The Idaho Transportation Department (ITD) invites members of the public to attend a meeting for the US-26 & 25th East project in Idaho Falls. The meeting will be held in open house format on Thursday, Sept. 23. Individuals are welcome to stop by at any time from 5 p.m. to 7:30 p.m. at the Bonneville High School Commons Area – 3165 E Iona Rd. in Idaho Falls.
ITD has been analyzing needed improvements to the intersection of US-26 (Yellowstone Highway) and 25th East (Hitt Road) in Bonneville County. The goals are to enhance safety and mobility while accommodating current and projected traffic growth. In addition to this intersection, analysis included:
• 25th East (Hitt Road) and E Iona Road
• US-26 (Yellowstone Highway) and E Iona Road
• Potential impacts to traffic at other nearby intersections
The meeting will provide an opportunity for the public to view displays and give input on potential alternatives. Members of the project team will also be on hand to answer questions about the project.
For those who can’t make the meeting in person, meeting displays will be posted on the project website https://itdprojects.org/projects/us-26-25th-east on Friday, Sept. 24.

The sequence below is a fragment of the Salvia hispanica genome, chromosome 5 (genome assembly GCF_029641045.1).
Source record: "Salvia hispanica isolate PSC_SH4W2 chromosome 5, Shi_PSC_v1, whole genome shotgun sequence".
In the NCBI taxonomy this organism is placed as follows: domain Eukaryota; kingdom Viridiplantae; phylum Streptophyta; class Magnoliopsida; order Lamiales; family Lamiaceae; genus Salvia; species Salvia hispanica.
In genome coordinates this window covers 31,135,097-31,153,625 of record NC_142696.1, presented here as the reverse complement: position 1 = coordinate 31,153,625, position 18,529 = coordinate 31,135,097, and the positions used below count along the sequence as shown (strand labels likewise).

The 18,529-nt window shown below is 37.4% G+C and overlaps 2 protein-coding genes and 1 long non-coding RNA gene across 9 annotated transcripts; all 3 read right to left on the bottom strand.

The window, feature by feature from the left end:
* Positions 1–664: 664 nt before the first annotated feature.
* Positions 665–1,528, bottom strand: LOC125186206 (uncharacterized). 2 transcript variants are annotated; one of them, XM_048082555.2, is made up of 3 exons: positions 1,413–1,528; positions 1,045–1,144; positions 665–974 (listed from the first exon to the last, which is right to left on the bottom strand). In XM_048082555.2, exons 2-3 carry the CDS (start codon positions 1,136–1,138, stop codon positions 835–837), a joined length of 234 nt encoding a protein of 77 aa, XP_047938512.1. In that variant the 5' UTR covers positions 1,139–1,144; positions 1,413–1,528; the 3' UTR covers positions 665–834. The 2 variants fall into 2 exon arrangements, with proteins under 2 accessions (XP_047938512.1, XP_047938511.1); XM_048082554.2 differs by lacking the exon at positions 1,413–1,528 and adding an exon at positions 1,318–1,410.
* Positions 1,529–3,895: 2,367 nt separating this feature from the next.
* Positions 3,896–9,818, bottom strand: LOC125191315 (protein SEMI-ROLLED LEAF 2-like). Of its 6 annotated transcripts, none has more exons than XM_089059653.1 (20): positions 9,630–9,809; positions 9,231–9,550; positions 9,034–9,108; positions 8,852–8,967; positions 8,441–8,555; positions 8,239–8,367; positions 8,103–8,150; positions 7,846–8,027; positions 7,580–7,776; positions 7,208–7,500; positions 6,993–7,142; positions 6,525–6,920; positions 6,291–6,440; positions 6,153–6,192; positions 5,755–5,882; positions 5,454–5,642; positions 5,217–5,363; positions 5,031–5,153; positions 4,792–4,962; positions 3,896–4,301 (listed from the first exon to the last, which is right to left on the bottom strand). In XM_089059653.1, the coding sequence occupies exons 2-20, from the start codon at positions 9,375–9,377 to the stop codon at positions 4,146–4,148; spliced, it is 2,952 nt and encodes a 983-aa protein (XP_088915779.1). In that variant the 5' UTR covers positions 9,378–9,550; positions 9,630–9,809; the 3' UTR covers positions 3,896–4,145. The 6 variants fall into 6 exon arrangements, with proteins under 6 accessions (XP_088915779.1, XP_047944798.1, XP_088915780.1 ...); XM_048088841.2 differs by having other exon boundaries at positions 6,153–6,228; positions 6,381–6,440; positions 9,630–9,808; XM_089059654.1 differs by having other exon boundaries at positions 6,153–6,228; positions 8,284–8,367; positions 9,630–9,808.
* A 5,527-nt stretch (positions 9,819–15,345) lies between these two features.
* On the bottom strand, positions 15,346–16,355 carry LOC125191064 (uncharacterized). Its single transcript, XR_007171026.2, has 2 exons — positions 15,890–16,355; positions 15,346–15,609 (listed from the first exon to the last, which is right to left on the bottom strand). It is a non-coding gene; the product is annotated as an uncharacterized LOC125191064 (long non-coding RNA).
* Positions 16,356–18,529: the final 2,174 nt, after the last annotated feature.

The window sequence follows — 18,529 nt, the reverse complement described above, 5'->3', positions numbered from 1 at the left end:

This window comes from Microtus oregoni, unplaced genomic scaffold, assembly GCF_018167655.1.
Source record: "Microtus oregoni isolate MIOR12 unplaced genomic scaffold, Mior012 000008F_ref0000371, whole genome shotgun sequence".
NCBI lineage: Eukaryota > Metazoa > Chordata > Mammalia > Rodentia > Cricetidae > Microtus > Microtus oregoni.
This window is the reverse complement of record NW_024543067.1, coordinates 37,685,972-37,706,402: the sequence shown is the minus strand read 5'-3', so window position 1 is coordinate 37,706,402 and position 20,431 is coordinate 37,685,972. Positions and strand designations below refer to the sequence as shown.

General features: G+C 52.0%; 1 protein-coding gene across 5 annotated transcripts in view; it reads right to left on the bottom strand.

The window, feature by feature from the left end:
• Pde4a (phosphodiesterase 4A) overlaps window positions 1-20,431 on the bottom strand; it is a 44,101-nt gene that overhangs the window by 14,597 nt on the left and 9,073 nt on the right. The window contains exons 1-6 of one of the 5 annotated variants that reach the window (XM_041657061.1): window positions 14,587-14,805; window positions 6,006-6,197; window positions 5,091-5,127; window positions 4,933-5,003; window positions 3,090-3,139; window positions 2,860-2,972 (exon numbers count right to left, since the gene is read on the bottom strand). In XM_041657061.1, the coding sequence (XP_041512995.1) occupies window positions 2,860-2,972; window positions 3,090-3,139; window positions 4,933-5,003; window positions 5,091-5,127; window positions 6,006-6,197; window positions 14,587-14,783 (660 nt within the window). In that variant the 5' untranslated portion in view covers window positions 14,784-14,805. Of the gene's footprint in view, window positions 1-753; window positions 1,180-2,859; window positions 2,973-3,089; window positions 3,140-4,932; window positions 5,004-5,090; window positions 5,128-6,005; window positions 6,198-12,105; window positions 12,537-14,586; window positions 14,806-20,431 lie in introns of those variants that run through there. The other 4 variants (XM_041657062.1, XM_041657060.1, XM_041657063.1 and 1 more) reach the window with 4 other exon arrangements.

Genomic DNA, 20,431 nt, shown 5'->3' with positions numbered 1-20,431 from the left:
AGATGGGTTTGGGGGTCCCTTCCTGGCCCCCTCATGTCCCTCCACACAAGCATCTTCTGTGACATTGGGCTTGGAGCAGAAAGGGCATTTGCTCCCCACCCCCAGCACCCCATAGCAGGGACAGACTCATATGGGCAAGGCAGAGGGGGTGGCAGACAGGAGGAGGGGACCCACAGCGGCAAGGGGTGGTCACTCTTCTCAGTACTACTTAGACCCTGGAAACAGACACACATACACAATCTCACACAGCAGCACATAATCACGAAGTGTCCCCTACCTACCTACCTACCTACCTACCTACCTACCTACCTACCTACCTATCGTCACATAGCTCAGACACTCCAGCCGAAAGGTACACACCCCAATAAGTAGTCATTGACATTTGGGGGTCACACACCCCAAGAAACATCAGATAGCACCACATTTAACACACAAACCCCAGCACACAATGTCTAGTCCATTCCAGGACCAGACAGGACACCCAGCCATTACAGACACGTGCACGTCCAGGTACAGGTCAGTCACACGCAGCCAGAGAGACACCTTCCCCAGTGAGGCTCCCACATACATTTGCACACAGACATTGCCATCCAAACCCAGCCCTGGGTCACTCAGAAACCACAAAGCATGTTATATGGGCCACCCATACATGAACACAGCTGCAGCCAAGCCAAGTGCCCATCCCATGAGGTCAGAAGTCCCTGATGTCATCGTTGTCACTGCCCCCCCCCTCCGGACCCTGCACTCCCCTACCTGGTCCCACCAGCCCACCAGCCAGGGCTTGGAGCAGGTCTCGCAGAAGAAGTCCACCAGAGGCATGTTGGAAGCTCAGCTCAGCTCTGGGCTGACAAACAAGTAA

The comment period will remain open until October 8, 2021.
The Idaho Transportation Department will continue and begin new work on multiple highway projects throughout the region from now until late fall. Six different projects will address portions of Idaho Highway 33, US-20 and US-26 to provide for a smoother and safer driving experience for motorists.
• Roadway reconstruction from Newdale to Teton (milepost 100 – 107).
• Installation of center line rumble strips in Island Park (milepost 363.7 – 406.3).
• Roadway rehabilitation from Sheep Falls to Pinehaven in Island Park (milepost 395 – 377.5).
• Preservation work on 14 bridges in Madison and Fremont counties (milepost 331.9 – 398.76).
• Roadway rehabilitation from Swan Valley to the Wyoming State Line (milepost 376.8 – 403).
• Replacement of drain catch basins, asphalt and curb at the railroad underpass in Idaho Falls (milepost 333.5).
For construction along ID-33 and US-20, motorists will encounter lane reductions. Flaggers and pilot cars will be present to direct traffic through work zones in the Newdale and Island Park area. Night work on various bridges along US-20 will also take place between the hours of 8 p.m to 6 a.m.
Lane reductions are also in effect for the rehabilitation project on US-26, with pilot cars present to direct motorists.
While work occurs on US-26 at the railroad underpass, both northbound lanes will be closed between D Street and South Boulevard. A detour will be in place for non-commercial motorists and trucks will be advised to use an alternate route.
“These projects are an important part of preserving and extending the life of our roadways,” said ITD District Engineer Jason Minzghor. “We appreciate the patience of all motorists traveling through the area while construction is underway.”